Erica Garza, who has written a memoir about her sexual compulsion. Photograph: Rachael Lee Stroud
Pretty soon Garza was picking men up in bars and having unprotected sex with them, which left her with an emptiness she vainly tried to fill with more reckless sexual behaviour. What’s unusual about her case is the pattern of her recovery. As she tells it in her book, she met a man she fell in love with and sex became a medium for expressing love rather than anaesthetising pain. In her new “healthy” relationship, she avoided pornography and put a premium on monogamy, because that felt the safest way to live her life.
No one can be certain, but by some assessments the relapse rate for sex addiction seems to be quite high, partly, perhaps, because of the ease and proliferation of casual or commercialised sex, and pornography.
“After a while,” says Garza, the monogamy and no pornography strictures “felt inauthentic, as if I was cutting off a part of my sexuality. That didn’t feel right.” Now she and her husband have boundaries in place, though she seems to suggest that they’re quite permissive – at least by the standards of most recovering sex addicts.
And this is where sex, as a form of addiction, is a problematic concept. The alcoholic, the drug addict, the compulsive gambler all know that recovery involves total and, ideally, permanent abstinence. But what of the sex addict? Celibacy is not much of an answer. So what is?
“Identifying what is positive sexually to that person,” says Hall. “When, after a sexual encounter, you feel worse about yourself, that’s not a good sign. So the exercise we do is write down what is definitely OK and what is definitely not OK, and they’re allowed a temporary space, which is ‘iffy’.”
“Pornography almost certainly is not OK ever [for the sex addict], but it can be OK – and this is the critical understanding of sex addiction – if it is coming from the place of libido, from sexual desire, as opposed to dopamine arousal. Masturbation is the classic one. When is it OK? When is not OK? Not in Sainsbury’s.”
For Rob Joy, the road back from sex addiction has been long and difficult. Earlier in his life he underwent a dramatic change when he became a Christian. For 10 years before that, from the age of 16 to 26, he’d been a drug addict, and for most of that time a crack addict. Yet when he took to religion, he was able to stop overnight. He got married to a fellow believer, and told his story of overcoming drug addiction, criminality and gang life to rapt audiences around the country. But not even his love of God could stop his sexual compulsions.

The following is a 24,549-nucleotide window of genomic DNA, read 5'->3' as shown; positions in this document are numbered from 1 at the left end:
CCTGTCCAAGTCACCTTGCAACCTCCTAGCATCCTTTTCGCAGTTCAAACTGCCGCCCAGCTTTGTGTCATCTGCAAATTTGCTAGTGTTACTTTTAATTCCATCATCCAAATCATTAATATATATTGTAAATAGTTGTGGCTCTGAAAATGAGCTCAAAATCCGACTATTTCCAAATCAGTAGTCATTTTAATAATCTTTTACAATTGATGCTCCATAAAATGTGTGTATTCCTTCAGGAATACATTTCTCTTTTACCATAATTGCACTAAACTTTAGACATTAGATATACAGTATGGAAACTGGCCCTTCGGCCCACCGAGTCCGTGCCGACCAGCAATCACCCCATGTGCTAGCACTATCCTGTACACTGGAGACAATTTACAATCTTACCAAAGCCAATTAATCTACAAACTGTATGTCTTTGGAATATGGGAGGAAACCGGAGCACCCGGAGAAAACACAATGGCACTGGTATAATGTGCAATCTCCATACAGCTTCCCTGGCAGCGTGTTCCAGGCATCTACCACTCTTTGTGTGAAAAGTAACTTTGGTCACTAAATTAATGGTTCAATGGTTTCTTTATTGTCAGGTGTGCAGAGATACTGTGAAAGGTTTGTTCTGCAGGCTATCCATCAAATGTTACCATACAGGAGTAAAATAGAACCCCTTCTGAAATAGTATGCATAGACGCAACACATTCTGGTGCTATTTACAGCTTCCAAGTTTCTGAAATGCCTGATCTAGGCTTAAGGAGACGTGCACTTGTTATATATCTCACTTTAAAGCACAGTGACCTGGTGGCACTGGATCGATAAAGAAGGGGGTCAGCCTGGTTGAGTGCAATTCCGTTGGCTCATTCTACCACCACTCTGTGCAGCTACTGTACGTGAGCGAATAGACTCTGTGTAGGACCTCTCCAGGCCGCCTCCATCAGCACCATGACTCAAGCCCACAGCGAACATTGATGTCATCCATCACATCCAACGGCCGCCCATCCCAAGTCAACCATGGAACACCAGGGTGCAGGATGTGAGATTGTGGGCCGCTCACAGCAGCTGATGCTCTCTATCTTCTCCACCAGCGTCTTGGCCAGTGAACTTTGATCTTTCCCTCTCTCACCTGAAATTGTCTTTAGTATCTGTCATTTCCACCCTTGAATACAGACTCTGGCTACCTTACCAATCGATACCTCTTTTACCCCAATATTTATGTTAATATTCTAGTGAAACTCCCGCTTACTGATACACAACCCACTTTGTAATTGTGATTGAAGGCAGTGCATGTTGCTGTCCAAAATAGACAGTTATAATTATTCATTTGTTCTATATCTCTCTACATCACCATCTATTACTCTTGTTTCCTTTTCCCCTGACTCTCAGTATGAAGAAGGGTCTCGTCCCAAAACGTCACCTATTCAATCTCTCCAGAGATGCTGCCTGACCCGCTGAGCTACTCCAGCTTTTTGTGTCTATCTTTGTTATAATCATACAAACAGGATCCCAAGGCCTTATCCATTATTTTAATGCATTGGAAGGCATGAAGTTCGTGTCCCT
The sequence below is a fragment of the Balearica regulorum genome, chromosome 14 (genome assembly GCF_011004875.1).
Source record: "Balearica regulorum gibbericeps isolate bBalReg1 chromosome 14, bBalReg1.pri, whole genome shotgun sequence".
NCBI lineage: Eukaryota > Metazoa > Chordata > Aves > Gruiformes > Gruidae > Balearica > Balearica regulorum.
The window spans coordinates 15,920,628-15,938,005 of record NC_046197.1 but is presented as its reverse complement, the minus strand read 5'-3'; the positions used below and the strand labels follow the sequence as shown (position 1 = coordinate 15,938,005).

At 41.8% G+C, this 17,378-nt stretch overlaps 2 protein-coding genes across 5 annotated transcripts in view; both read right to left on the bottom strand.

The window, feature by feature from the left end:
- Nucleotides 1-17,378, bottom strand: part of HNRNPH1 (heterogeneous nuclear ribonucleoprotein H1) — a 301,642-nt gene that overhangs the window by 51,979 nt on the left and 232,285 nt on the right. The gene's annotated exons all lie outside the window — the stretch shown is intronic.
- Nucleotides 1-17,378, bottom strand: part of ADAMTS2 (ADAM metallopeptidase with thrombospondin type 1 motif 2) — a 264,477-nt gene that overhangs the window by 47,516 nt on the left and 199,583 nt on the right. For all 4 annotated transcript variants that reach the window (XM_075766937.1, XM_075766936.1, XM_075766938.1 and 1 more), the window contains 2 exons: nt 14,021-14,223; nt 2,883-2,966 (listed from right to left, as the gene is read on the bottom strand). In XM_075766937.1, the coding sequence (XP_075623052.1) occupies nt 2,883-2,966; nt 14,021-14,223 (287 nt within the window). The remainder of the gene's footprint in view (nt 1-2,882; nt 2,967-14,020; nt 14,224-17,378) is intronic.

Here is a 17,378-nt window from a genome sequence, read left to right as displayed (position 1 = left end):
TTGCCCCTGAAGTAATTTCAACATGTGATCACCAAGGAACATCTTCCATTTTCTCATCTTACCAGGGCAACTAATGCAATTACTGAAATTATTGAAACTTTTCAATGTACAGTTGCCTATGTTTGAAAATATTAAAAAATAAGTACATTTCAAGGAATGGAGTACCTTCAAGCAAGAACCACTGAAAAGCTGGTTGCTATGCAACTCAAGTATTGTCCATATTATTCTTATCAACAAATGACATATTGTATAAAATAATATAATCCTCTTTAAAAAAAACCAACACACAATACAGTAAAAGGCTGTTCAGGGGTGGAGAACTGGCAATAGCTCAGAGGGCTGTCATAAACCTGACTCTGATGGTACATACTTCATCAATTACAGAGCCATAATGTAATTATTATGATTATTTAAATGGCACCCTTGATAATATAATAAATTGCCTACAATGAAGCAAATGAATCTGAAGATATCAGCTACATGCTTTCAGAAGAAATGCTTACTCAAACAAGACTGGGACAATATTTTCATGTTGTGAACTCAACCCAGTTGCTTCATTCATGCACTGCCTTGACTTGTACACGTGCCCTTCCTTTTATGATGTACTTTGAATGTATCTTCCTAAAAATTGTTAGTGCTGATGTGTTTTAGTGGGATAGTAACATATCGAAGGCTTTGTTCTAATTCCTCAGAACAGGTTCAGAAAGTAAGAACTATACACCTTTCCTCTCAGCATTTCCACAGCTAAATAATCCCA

Like many addicts, Joy traces the source of his problem to childhood trauma – in his case being introduced to pornography as a four year old by older children on his estate. His father, he says, also had a lecherous attitude to sex and, in fact, died in a brothel while having sex with a prostitute.
“You don’t want to become a victim,” Joy says, “but sex addicts are victims, too. You see people being named and shamed at the moment, and their behaviour is absolutely wrong and it needs correcting, or punishment, but the way we are shaming people is causing so much more damage to them, because most of them probably have similar stories to me. Their brains have been set like wet concrete at an early age.”
Joy, who also describes himself as “an author and itinerant Evangelist”, undertook treatment with Gary McFarlane, and that made him come to terms with the nature of his problem. He now has a security app on his phone and his laptop that alerts his wife to any ill-advised communications. Recently, he sent a message to her that ended with a loving “XXX”, which triggered an alarm owing to its pornographic connotation.
“I genuinely do not want to watch porn,” he says. “I do not want to dishonour my wife or degrade the women on the internet. I weep over it. I walk into shops with my 12-year-old son and magazines are at eye level. And I say, sorry that’s wrong. You can go two or three weeks and one day you just go, I need it. And the risks you’ll take in being caught are ridiculous.”
Luckily his wife, Lydia, has been extremely supportive and understanding.
“Obviously I was very hurt,” she says. “I went through different phases. At first I felt sympathy, because I saw how people were looking at him with total disgust. But there were also times when I just felt anger, mostly at the situation, but that came out as being more distant from him.”
Lydia never lost her belief in his strength of character but, watching his efforts, she also regained her trust. Having gone through the experience, she has contributed to a book he has written about his addiction.
“I want to help people and the partners who feel that they can’t forgive or understand it,” she says.
Sex addiction may not have made it into the psychiatric manuals, but it does seem to have entered plenty of people’s lives. In many respects it’s a modern phenomenon, born of increased opportunities, the anonymous and hyper-sexualised online world, and the forlorn urge to find transient respite from the all-too-common internal voices of angst and self-doubt.
Yet, like some fiendishly adapted parasite, it’s made its home in humanity’s oldest and most vital urge. And this means that, whether or not clinicians agree that it exists, it’s unlikely to go away.